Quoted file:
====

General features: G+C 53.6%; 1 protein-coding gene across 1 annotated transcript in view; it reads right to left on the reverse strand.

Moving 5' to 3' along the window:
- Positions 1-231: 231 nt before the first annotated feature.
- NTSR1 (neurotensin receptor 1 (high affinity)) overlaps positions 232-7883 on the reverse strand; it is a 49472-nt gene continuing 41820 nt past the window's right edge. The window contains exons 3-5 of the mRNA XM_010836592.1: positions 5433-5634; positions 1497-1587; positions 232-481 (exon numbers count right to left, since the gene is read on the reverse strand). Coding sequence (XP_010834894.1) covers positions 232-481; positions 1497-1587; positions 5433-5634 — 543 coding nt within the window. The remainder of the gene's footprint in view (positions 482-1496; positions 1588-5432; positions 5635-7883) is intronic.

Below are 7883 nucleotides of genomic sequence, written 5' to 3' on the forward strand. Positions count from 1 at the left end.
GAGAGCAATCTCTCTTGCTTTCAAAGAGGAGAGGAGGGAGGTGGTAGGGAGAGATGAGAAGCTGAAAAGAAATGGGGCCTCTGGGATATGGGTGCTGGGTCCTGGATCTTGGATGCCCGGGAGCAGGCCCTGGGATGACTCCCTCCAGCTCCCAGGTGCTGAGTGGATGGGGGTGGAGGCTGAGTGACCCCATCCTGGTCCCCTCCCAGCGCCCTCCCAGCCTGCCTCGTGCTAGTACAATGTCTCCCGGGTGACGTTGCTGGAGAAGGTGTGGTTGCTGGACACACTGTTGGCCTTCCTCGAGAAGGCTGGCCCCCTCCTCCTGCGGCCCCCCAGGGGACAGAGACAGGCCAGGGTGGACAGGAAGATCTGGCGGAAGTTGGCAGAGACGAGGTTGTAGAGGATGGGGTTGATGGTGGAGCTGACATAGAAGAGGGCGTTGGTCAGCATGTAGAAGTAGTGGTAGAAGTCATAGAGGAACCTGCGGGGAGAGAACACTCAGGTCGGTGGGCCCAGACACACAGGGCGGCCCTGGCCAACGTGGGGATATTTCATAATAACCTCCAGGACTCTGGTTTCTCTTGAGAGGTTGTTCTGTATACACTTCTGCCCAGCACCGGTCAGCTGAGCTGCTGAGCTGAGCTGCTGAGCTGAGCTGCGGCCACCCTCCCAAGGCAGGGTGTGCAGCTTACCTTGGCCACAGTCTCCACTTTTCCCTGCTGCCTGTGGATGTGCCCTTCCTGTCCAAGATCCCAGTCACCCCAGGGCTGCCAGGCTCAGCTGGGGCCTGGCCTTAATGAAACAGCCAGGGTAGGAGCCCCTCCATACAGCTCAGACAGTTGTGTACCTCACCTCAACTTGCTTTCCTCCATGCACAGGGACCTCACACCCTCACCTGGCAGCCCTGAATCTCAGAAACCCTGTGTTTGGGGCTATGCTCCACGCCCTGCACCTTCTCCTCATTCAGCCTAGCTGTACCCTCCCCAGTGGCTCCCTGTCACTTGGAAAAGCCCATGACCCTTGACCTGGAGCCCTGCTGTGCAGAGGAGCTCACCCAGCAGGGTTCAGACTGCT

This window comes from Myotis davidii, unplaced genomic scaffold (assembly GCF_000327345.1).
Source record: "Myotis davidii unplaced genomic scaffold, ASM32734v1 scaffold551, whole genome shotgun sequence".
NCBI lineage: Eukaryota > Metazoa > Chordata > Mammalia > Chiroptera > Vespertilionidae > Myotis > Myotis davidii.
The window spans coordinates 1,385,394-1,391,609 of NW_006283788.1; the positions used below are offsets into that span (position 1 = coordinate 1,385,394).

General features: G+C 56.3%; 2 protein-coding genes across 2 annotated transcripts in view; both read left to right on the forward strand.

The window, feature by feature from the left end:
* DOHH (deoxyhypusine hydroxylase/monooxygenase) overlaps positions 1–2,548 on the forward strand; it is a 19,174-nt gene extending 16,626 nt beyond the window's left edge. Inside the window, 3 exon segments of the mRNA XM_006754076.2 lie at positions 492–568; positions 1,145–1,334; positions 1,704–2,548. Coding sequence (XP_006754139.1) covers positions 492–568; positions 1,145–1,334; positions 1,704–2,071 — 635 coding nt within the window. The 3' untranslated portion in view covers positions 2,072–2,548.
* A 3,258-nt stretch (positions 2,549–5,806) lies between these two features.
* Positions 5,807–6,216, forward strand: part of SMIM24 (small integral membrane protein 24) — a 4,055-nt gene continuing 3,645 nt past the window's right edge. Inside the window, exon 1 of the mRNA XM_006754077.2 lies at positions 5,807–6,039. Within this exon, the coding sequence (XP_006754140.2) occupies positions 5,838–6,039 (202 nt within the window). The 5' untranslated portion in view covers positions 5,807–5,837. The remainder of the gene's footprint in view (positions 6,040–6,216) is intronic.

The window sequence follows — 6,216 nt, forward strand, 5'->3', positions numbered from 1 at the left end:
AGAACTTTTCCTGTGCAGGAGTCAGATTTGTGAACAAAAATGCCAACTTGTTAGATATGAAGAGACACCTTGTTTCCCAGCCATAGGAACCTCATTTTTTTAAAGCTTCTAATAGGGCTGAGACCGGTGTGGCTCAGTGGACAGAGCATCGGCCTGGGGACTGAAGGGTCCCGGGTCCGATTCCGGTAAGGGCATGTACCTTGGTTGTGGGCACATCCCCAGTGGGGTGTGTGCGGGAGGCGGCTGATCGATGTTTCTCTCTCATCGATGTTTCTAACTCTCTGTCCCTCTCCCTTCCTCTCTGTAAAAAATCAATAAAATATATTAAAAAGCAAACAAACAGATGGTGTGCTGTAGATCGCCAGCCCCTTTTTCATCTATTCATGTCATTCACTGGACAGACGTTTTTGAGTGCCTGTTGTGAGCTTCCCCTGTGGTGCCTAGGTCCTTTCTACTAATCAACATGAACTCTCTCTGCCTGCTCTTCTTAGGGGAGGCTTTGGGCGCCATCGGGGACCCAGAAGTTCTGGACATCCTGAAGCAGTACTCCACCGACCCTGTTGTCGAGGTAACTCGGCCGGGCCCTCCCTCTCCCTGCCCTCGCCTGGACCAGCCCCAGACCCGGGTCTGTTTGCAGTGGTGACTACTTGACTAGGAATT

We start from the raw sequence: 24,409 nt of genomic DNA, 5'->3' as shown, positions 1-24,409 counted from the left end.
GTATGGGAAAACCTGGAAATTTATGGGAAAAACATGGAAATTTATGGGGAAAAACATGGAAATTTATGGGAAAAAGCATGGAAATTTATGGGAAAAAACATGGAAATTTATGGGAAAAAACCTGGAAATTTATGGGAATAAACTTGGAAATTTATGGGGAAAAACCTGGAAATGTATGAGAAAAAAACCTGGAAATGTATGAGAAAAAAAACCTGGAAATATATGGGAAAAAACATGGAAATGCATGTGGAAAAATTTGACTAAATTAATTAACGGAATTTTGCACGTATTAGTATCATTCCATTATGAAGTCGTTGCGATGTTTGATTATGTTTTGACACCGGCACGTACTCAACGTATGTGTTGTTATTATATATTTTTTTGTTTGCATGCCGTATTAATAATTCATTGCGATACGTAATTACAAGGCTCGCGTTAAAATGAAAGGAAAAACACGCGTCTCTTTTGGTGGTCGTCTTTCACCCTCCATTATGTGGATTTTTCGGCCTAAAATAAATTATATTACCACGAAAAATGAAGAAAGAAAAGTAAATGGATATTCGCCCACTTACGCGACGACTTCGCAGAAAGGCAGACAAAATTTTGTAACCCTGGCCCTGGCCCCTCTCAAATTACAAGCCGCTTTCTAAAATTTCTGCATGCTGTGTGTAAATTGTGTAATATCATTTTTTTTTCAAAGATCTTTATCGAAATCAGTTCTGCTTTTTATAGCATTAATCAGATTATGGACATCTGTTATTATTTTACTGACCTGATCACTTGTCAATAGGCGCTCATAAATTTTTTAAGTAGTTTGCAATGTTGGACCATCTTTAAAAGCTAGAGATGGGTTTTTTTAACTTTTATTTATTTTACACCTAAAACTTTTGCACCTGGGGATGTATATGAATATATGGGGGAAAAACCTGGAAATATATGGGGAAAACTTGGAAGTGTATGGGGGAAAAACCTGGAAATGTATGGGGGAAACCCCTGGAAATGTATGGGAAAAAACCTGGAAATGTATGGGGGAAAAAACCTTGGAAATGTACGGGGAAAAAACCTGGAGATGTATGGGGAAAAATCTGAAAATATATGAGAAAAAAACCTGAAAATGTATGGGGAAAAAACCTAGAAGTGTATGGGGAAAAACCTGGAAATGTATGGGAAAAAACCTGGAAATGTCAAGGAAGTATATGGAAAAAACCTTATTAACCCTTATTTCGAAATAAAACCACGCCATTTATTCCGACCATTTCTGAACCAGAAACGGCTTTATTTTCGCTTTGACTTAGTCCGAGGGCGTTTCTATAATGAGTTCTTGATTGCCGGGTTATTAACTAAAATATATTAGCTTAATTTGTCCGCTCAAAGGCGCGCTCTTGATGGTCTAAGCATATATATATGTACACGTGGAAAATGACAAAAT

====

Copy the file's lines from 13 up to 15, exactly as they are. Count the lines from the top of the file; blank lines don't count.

* DOHH (deoxyhypusine hydroxylase/monooxygenase) overlaps positions 1–2,548 on the forward strand; it is a 19,174-nt gene extending 16,626 nt beyond the window's left edge. Inside the window, 3 exon segments of the mRNA XM_006754076.2 lie at positions 492–568; positions 1,145–1,334; positions 1,704–2,548. Coding sequence (XP_006754139.1) covers positions 492–568; positions 1,145–1,334; positions 1,704–2,071 — 635 coding nt within the window. The 3' untranslated portion in view covers positions 2,072–2,548.
* A 3,258-nt stretch (positions 2,549–5,806) lies between these two features.
* Positions 5,807–6,216, forward strand: part of SMIM24 (small integral membrane protein 24) — a 4,055-nt gene continuing 3,645 nt past the window's right edge. Inside the window, exon 1 of the mRNA XM_006754077.2 lies at positions 5,807–6,039. Within this exon, the coding sequence (XP_006754140.2) occupies positions 5,838–6,039 (202 nt within the window). The 5' untranslated portion in view covers positions 5,807–5,837. The remainder of the gene's footprint in view (positions 6,040–6,216) is intronic.